Between 1804 and 1808 there was a succession of clashes and wars in Bilbao between the township’s social and political sectors. Thus, for example, in 1826 the British consul in Bilbao discerned three political currents: one liberal, another royalist or anti-liberal and the fuerista current (partisans of the provincial government). On 3 October 1833 the anti-liberal royalists, favorable to the exclusive sovereignty of the King, organized the Carlist rebellion and proclaimed Carlos as King. On 20 November 1833 general Sarsfield, loyal to Isabel II, the successor to the throne of Spain, entered Bilbao at the head of the army of the liberal government. The Carlists besieged the township from 10 June to 1 July 1835 and from 23 October to 24 December 1836, but failed in their attempts to take it. The resistance was rewarded with the title of “Unvanquished,” a significant element in forging the political identity of Bilbao. In 1839 the City Council of Bilbao and numerous residents made a request to the Spanish Parliament for the conservation of the foral institutions in the new liberal constitutional system.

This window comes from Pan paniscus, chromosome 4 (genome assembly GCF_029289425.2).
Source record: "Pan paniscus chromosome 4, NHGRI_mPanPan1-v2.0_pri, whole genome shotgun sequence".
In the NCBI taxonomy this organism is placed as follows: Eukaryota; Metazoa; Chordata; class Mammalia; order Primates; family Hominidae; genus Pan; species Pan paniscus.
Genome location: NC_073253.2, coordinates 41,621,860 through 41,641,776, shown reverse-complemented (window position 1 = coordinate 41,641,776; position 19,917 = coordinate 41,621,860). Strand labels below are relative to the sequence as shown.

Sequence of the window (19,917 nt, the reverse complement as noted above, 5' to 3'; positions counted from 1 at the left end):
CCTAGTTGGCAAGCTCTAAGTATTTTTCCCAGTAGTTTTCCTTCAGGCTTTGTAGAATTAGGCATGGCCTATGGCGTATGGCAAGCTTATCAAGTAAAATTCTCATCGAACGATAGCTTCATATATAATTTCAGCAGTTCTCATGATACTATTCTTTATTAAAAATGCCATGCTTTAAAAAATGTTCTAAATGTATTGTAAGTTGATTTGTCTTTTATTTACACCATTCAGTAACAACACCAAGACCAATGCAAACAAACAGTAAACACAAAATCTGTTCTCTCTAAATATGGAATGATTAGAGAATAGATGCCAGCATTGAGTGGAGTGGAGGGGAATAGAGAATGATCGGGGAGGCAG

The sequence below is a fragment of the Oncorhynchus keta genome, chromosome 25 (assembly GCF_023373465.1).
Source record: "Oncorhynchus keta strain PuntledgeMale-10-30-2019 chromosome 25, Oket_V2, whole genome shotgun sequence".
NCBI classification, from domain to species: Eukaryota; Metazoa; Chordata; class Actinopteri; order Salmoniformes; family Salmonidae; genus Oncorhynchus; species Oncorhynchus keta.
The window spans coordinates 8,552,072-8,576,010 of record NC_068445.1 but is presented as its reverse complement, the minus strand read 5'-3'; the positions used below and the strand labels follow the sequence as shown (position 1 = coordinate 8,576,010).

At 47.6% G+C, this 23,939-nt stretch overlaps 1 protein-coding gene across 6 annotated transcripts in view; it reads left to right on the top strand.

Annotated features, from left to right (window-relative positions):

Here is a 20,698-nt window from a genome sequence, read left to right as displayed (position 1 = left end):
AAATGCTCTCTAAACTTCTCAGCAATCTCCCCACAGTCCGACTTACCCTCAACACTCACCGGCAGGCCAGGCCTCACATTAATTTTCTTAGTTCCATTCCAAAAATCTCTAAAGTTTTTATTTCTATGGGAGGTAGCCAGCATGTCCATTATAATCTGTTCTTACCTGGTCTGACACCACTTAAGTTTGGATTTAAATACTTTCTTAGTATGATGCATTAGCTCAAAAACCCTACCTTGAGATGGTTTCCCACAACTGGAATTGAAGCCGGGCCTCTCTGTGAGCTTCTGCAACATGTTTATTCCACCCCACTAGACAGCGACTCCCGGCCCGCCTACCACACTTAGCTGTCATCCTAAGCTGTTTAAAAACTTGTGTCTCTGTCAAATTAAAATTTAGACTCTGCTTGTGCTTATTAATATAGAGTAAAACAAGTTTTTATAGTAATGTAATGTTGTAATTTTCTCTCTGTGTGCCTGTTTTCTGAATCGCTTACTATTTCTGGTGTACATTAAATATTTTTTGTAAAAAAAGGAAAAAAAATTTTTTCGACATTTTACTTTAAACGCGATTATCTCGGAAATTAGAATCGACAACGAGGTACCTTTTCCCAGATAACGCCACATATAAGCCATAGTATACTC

In 1841 the customs posts were transferred from the interior (Orduña, Balmaseda) to the coast and Bilbao lost its condition as a free trade port. The construction of new roads, the arrival of the railway in Bilbao in 1863, the foundation of the